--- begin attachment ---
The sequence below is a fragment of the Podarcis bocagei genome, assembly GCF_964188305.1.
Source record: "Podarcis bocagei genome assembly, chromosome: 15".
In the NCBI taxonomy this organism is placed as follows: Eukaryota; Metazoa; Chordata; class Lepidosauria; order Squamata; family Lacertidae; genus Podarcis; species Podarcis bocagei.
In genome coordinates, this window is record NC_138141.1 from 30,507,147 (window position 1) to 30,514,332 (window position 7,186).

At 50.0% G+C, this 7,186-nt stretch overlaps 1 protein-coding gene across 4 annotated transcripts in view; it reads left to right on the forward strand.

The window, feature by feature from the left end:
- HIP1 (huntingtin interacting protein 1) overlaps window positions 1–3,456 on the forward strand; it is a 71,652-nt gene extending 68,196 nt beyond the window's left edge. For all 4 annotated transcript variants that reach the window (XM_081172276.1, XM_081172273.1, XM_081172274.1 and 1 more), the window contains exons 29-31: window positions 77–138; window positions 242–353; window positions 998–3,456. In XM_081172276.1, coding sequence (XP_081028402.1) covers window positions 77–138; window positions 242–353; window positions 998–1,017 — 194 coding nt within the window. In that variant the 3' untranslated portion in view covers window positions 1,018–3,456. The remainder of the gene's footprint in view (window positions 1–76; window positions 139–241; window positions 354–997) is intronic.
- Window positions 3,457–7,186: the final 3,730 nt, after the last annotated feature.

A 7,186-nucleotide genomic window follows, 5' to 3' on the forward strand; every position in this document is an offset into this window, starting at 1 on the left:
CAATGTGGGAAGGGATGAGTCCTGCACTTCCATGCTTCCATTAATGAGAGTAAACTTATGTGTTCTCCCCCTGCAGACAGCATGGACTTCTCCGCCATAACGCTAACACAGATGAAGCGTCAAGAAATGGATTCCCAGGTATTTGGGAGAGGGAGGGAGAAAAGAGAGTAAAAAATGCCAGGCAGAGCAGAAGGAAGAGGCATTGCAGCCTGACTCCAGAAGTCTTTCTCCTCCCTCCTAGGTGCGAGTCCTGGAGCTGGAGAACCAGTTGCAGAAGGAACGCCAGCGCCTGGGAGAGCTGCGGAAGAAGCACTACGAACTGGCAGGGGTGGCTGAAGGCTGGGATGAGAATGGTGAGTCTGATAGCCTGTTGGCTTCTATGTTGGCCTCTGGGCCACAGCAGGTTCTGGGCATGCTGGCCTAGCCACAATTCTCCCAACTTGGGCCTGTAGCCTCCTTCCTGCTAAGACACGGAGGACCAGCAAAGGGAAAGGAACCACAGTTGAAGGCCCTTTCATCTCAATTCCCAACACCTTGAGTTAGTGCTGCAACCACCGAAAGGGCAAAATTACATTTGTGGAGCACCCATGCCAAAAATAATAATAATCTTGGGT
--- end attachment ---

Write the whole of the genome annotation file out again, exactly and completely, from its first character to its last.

The sequence below is a fragment of the Podarcis bocagei genome, assembly GCF_964188305.1.
Source record: "Podarcis bocagei genome assembly, chromosome: 15".
In the NCBI taxonomy this organism is placed as follows: Eukaryota; Metazoa; Chordata; class Lepidosauria; order Squamata; family Lacertidae; genus Podarcis; species Podarcis bocagei.
In genome coordinates, this window is record NC_138141.1 from 30,507,147 (window position 1) to 30,514,332 (window position 7,186).

At 50.0% G+C, this 7,186-nt stretch overlaps 1 protein-coding gene across 4 annotated transcripts in view; it reads left to right on the forward strand.

The window, feature by feature from the left end:
- HIP1 (huntingtin interacting protein 1) overlaps window positions 1–3,456 on the forward strand; it is a 71,652-nt gene extending 68,196 nt beyond the window's left edge. For all 4 annotated transcript variants that reach the window (XM_081172276.1, XM_081172273.1, XM_081172274.1 and 1 more), the window contains exons 29-31: window positions 77–138; window positions 242–353; window positions 998–3,456. In XM_081172276.1, coding sequence (XP_081028402.1) covers window positions 77–138; window positions 242–353; window positions 998–1,017 — 194 coding nt within the window. In that variant the 3' untranslated portion in view covers window positions 1,018–3,456. The remainder of the gene's footprint in view (window positions 1–76; window positions 139–241; window positions 354–997) is intronic.
- Window positions 3,457–7,186: the final 3,730 nt, after the last annotated feature.

A 7,186-nucleotide genomic window follows, 5' to 3' on the forward strand; every position in this document is an offset into this window, starting at 1 on the left:
CAATGTGGGAAGGGATGAGTCCTGCACTTCCATGCTTCCATTAATGAGAGTAAACTTATGTGTTCTCCCCCTGCAGACAGCATGGACTTCTCCGCCATAACGCTAACACAGATGAAGCGTCAAGAAATGGATTCCCAGGTATTTGGGAGAGGGAGGGAGAAAAGAGAGTAAAAAATGCCAGGCAGAGCAGAAGGAAGAGGCATTGCAGCCTGACTCCAGAAGTCTTTCTCCTCCCTCCTAGGTGCGAGTCCTGGAGCTGGAGAACCAGTTGCAGAAGGAACGCCAGCGCCTGGGAGAGCTGCGGAAGAAGCACTACGAACTGGCAGGGGTGGCTGAAGGCTGGGATGAGAATGGTGAGTCTGATAGCCTGTTGGCTTCTATGTTGGCCTCTGGGCCACAGCAGGTTCTGGGCATGCTGGCCTAGCCACAATTCTCCCAACTTGGGCCTGTAGCCTCCTTCCTGCTAAGACACGGAGGACCAGCAAAGGGAAAGGAACCACAGTTGAAGGCCCTTTCATCTCAATTCCCAACACCTTGAGTTAGTGCTGCAACCACCGAAAGGGCAAAATTACATTTGTGGAGCACCCATGCCAAAAATAATAATAATCTTGGGT